Osteoarthritis: Coping with Pain
There are many ways to control your pain. You’re making a good start by learning about osteoarthritis and its treatments. Knowing more about this condition helps you work with your healthcare provider to find answers to problems. Keeping a positive outlook can help you manage pain from day to day. And making time each day to relax and enjoy yourself may help you control osteoarthritis pain, instead of letting it control you. Try these methods to help you cope with, and even reduce, your pain.
Relaxing may help relieve muscle aches that result from joint pain. To relax, try these techniques:
Breathe slowly and calmly and think of a peaceful scene.
Meditate by focusing your mind on one word, object, or idea.
Getting plenty of sleep can help reduce pain and let you function better. If pain is making it hard for you to sleep, ask your doctor about ways to control pain and ensure a good night’s sleep. Cutting back on caffeine and alcohol can help you sleep better. So can going to bed and getting up at about the same time every day.
Getting your mind off the pain may seem hard to do. But it can actually help reduce pain. When you are in pain, try one of these ways of distracting yourself:
Watch a funny movie with a friend.
Listen to music you enjoy.
Read a novel.
Talk with friends or family.
Go to a museum, park, or other favorite attraction.
Arrange to do a regular activity, such as volunteer work.
Heat and cold
Using heat and cold treatments are simple ways to lessen arthritis symptoms:
Heat soothes stiff joints and tired muscles. Heat works well before exercise, for example. Heat treatments include:
A warm shower or baths, or soak (for example, fill the sink with warm water and move your fingers, hands, and wrists around in the water)
A moist heating pad
A warm, moist wash cloth
An electric blanket or throw
Cold treatments help to numb painful areas and decrease swelling. Cold treatments include the following wrapped in a thin towel:
Be careful when using heat or cold. You can injure your skin. Each treatment should only last for 10 to 20 minutes. Your healthcare provider or therapist can give you specific instructions.
Acupuncture is a 2000-year-old practice. Practitioners insert thin needles in specific parts of the body. Research shows that it can help to relieve the pain of arthritis.
For more information or to find a practitioner in your area, contact the American Academy of Medical Acupuncture. Its website is: http://www.medicalacupuncture.org/.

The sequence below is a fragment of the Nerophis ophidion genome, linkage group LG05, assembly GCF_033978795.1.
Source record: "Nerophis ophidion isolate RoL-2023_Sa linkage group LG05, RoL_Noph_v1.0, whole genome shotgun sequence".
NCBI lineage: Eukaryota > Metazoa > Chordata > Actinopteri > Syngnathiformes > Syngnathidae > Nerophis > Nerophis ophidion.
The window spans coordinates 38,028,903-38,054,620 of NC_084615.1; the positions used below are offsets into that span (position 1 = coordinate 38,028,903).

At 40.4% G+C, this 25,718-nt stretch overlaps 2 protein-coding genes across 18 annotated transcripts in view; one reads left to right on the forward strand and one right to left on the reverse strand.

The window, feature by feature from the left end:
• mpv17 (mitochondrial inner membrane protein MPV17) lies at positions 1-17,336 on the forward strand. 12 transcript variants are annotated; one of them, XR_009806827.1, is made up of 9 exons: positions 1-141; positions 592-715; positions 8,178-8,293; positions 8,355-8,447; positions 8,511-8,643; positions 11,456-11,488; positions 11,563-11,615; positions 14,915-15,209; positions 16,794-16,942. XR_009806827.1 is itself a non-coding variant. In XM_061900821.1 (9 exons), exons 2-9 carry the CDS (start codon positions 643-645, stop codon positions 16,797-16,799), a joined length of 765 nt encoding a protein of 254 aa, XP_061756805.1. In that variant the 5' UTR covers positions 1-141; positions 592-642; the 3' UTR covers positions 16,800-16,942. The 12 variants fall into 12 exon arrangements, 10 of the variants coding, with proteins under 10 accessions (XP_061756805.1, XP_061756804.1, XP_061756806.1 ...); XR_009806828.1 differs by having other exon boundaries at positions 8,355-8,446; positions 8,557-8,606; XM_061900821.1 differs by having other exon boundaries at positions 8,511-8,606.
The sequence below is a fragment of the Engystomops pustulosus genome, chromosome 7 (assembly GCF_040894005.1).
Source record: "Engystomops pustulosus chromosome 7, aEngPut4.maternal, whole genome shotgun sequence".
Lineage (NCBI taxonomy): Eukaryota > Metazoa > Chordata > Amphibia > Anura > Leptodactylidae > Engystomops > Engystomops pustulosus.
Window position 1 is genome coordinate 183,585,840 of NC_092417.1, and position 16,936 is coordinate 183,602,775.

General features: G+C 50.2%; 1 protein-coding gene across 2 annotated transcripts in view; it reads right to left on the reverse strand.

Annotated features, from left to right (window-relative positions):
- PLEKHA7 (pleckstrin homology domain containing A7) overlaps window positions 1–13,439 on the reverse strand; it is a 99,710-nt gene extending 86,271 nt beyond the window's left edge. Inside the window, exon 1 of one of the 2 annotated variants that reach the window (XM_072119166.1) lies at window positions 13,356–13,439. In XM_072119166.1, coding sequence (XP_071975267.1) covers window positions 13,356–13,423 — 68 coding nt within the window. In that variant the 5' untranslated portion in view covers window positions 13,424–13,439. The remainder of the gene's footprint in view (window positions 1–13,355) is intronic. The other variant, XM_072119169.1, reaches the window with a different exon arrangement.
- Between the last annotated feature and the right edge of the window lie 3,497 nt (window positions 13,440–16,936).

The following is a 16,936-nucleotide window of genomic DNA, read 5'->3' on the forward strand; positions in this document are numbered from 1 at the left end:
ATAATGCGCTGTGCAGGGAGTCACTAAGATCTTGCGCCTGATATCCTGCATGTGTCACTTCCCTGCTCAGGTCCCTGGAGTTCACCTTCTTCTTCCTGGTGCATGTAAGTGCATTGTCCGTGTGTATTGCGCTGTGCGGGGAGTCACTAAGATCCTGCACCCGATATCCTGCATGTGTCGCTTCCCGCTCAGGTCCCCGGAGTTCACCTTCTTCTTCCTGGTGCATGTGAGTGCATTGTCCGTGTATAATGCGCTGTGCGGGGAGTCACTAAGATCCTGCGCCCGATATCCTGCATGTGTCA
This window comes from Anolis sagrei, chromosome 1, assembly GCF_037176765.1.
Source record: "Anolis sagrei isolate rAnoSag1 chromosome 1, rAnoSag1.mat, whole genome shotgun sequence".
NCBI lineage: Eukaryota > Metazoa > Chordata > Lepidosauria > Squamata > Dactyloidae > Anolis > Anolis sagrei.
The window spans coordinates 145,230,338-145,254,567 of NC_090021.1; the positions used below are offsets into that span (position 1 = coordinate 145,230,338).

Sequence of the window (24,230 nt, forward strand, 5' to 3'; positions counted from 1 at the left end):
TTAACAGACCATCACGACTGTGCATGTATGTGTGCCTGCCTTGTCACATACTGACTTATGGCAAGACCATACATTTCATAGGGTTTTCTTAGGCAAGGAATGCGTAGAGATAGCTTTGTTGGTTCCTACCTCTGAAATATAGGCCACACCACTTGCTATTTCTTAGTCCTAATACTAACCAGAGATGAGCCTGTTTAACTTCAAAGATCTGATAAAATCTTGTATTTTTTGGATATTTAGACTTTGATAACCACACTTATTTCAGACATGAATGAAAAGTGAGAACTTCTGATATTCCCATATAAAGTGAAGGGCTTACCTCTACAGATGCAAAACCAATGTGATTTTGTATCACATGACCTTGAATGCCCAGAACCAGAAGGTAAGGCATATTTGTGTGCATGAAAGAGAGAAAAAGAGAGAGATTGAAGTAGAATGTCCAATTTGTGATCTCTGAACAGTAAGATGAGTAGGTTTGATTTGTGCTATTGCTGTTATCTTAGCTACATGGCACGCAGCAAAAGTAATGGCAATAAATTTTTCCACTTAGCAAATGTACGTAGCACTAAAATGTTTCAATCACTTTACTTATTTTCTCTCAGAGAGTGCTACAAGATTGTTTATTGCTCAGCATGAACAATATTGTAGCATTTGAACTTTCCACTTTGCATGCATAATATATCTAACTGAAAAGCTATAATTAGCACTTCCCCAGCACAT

Therapeutic massage has many benefits. It may:
Help you and your muscles relax
Improve blood flow to muscles and joints
Help joints stay more flexible
Look for a certified massage therapist. Many are trained to treat sore muscles and joint pain and stiffness.
Vitamins, supplements, and herbs
People with arthritis, or other long-term conditions that cause pain, often look for alternative ways to lessen pain. Vitamins, supplements, and herbs may or may not help you to feel better. Before you try any vitamin, supplement, or herb, make sure you ask your healthcare provider or pharmacist.
Physical therapy/occupational therapy
Evaluation by a physical therapist and or occupational therapist for assessment for limitations in activities of daily living
Assistance with developing an appropriate exercise routine for both muscle strengthening and cardiovascular health
Studies have demonstrated that weight loss in overweight individuals can improve osteoarthritis symptoms.
Talk with your healthcare provider regarding your optimal weight and techniques for weight management if necessary.
Research shows that many psychological therapies or those that deal with thinking and emotions, help people cope with arthritis pain. Therapies include cognitive-behavioral therapy (CBT), pain coping skills training, biofeedback, stress management, and hypnosis. Ask your healthcare provider for more information about these therapies.
For more information about many of these methods, contact the National Center for Complementary and Alternative Medicine (NCCAM) at http://www.nccam.nih.gov.